Home Studio: How Does ProTools Stack Up These Days???

Discussion in 'Recording/Live Sound' started by jokerjkny, Dec 8, 2005.

  1. jokerjkny

    jokerjkny Member

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    kinda wondering aloud,

    with stuff like Cakewalk's Sonar and Apple's Logic Pro 7, is ProTools still the best for the home studio?

    i know everyone and their dog's studio uses PT, but in terms of use, stability, and tech, etc., how does the ol' GOP of the recording world stand up to newer programs?
     
  2. MichaelK

    MichaelK Member

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    Depends on what you want to do. For straight ahead audio & MIDI recording, editing and mixing IMO PT is the most intuitive and easy to use. If you want to run a lot of simultaneous synths or want to get deeper into soft synths, Logic and DP are more capable.

    Downside of PT: PT LE is limited to 32 tracks and you are limited to using Digi hardware interfaces. Not all plug-ins are available in PT's format (RTAS). None of the above bothers me, but some people prefer higher track count and more compatibility with different hardware and plug-ins.

    I happen not to like Windows programs, so I'm unfamiliar with their strengths and weaknesses.
     
  3. Play by Tone

    Play by Tone Member

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    Depends on the day.
    PTLE 7 is a nice step in the right direction...multiple core (processor) support, some optimization. Eventually they will cave in to the 32 track limitation. But I do mostly rock and roll anyway, so I've never had a problem with the limit.
     
  4. LSchefman

    LSchefman Member

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    What Michael said, plus...

    Pro Tools is set up to do some things more easily and better than DP or Logic, and Logic and DP are set up to do certain things better and more easily than PT.

    Logic and DP will also do certain things better and more easily than one another, depending on what that thing you want to do happens to be.

    I'm going to way overgeneralize, but bear with me, mavens -

    For cutting and mixing band tracks, it's hard to beat Pro Tools for speed. For scoring to picture, using a combination of MIDI and audio, DP may have the edge. For features like the sheer number of soft synths, samplers, and plug-ins that come with the program, Logic is pretty cool, and a downright bargain.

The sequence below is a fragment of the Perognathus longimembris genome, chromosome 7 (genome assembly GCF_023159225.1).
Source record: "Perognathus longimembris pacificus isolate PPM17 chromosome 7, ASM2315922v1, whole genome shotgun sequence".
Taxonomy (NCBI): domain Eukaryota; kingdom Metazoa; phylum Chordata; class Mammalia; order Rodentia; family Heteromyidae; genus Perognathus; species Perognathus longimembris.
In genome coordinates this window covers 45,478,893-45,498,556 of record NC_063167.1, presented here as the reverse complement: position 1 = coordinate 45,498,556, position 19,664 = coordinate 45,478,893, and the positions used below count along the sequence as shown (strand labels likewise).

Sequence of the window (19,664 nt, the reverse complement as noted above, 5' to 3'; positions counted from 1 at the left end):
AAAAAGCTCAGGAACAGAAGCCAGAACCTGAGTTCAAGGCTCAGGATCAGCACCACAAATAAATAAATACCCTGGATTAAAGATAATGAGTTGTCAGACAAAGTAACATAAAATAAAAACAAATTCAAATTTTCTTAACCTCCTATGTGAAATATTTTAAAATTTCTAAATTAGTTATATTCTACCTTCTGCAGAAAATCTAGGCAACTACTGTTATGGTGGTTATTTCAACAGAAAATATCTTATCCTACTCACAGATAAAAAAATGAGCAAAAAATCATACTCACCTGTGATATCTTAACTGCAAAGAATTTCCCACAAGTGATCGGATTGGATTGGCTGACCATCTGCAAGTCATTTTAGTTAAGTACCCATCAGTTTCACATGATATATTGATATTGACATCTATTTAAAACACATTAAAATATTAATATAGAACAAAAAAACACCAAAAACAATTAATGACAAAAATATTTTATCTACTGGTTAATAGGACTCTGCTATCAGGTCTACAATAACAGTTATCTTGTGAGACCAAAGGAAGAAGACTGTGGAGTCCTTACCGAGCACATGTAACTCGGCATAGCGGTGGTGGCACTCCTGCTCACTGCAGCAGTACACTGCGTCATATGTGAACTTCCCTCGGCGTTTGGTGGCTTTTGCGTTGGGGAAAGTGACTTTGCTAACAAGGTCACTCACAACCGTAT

5. tonefreak

    tonefreak Member

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    I love the ProTools LE 7! 32 tracks is more than enough for me... I think the most I've ever used never exceeded 24.

    For what I do, PT LE 7 is perfect!
     
  6. nickdahl

    nickdahl Member

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    I have Pro Tools 7 LE for the PC. I've had no complaints: like others, I don't get close to 32 tracks. It was very easy to learn and far more stable than the nTrack playware I was using before I got PTLE 6.9 with the MBox. After collecting some VST plugins, I got FXpansion's VST to RTAS wrapper and the VST plugins work fine with PT. BFD works fine with PT as well.

    FWIW: I have 4 GB of RAM and a pretty fast processor.

    Now, if I only had time to record stuff.:jo

    Nick
     
  7. elambo

    elambo Member

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    ProTools is still king, and with Ver. 7 that has been reconfirmed.
     
  8. Bryan T

    Bryan T Guitar Owner Silver Supporting Member

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    I'll reiterate the point about commercial studios having Pro Tools. I'm not sure what plans you have for your recordings, but I was able to take my home recordings into a commercial studio earlier this week and mix them in a "real" studio with a "real" engineer on an HD3 system. I'm sure I probably could have done the same with the other software platform options, but this was as easy as plugging in my Firewire drive and getting to work. That kind of compatibility is wonderful to have, but (obviously) only if you need it. If you are only using your studio to mess around with song ideas, then you should use whatever you are comfortable with.

    Bryan
     
  9. justicetones

    justicetones Member

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    All of the above stated are completely accurate. I much prefer Protools. I too think PT will cave on the 32 track limitation. I will say that V7 has addressed many of the lesser parts of Protools in respect to Logic's midi capabilities i.e (instrument tracks and other midi features). I can see why some like Logic better. For soft synth work Logic comes much more outfitted with usable synths and sounds. For Protools you must buy some good soft synths. If you are mainly recording audio I think Protools is much easier to work in. IMHO, I also think Protools has better plugins options than Logic. Not only in ease of use but also sound.
     
  10. jokerjkny

    jokerjkny Member

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    interesting...
     

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